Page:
Jul 30

What debt has taught me about myself and my choices

Need to feel 'comfortable'
"This shirt looks pretty good, but it costs $150. Should I get it? Yeah, maybe I should. It's a small part of my pay cheque, and you can never have enough shirts, right?"

And that's how I got that $150 shirt and ten others like it.

"Mmmmm... that Salmon belly sashimi plate costs $16. And I like it. There's other stuff on the menu, but.. Salmon belly sashimi, man, I could have some of that."

And that's how I ended up having $20 lunches most days.

"It costs $10 to get to the office by cab, and it takes 5 min. It will take me 25 min to get there by train. I need to take a cab. It will save me more time to make important work decisions."

And that's how I spent $20 a day taking a cab to and from work.

At that time, I was 28 and worked as a partner in a relatively successful game company. I drew a monthly salary of $5,000, but I saw very little of it by the end of each month.

"It's okay, we'll sell the company for lots of money later on. Right now, my time is important and I need to pamper myself, so I can make good decisions.

Nobody makes good decisions when they're uncomfortable." This was my mantra, and it was how I justified most of my purchases.
Out of control
Have you ever had that feeling that although you were comfortable, you were not at peace? Have you ever felt like you were chasing something? A better life, perhaps? But what does a better life mean, exactly? Upon reflection, I realised that at that time, I was grasping at anything that would give me a temporary feeling of a “better life”.

Then, 2008 came. The company was close to sealing a $1m investment deal and I thought I would finally be able to have a big pay cheque after all my hard work and be truly able to live THE lifestyle.

However, by July 2008, the US financial markets had bottomed out and venture capital firms had started to issue warnings about the economic uncertainty and the impact on startups. By end-2008, our investors had pulled out and my business partner and I were left with $100k left in the company account, 5 staff to support and potentially $150k in upcoming project costs for a game we were making to be finished and shipped.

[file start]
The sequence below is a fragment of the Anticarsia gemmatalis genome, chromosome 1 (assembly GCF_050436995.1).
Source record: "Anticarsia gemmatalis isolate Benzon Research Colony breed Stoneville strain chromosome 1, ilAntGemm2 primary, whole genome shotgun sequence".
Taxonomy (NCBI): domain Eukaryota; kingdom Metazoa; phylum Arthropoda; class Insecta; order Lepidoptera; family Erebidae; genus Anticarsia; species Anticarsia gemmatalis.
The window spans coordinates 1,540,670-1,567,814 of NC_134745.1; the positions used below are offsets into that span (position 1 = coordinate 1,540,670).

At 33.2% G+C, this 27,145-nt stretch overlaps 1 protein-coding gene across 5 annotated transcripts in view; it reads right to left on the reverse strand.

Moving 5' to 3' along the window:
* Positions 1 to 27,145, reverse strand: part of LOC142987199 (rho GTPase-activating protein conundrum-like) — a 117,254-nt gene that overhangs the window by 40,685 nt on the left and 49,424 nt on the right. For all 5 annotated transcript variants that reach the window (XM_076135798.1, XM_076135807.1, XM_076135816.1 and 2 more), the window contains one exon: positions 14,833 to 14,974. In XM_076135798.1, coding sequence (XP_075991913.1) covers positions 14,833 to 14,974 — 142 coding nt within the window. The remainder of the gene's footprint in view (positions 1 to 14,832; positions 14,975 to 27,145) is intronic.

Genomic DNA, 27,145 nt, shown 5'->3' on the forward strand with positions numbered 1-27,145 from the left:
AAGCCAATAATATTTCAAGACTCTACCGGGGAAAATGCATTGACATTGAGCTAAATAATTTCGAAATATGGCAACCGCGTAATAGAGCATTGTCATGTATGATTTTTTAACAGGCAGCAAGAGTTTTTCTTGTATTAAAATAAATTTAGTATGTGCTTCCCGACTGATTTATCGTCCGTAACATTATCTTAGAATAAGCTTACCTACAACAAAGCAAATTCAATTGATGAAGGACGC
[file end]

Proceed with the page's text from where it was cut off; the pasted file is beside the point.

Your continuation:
The investors pulling the plug was a big blow for us. We'd already committed to a large project on the Nintendo Wii in anticipation of the investment being closed and we were already halfway through the development cycle. We were caught off guard and had to decide what to do with the remaining capital.

Both my partner and I decided not to draw any salary. I would fund my expenses and cover some of the costs to further develop our PC online game, which was doing relatively well, and he would fund the Nintendo project as he had more finances in the bank.

Having a $0 salary, you would think that I would have changed some of my habits.

Truth be told, not much had changed. There was $0 coming in, but the outflow was not that much different.

This began to snowball. By the end of 2009, I found myself $20,000 in debt. I remember the day reality hit me. I had maxed out both my cards with ~$10k limits and I realised I had no way of repaying them. I could not even afford to pay the minimum sum as I had $0 coming in.
Taking more control
There were things I couldn’t control (like the economic cycle) and there were things that I could (like my own spending, and the choices we made within the company). There were things that I needed and things that I wanted. Looking back, I realised I could not tell the difference between the two. I also did not take the time to discern between my choices.

Working through my money narratives over the years, and questioning the deeper underlying meaning of what drives my money decisions were steps I took as part of the larger intervention to rectifying my behaviour.

Some years on, there is an upside to the story. Among other decisions, I have pared down my wardrobe to exactly 5 plain black round-neck shirts that cost me $25 each. It is pretty much the only thing I wear out every day, and I could not be happier.

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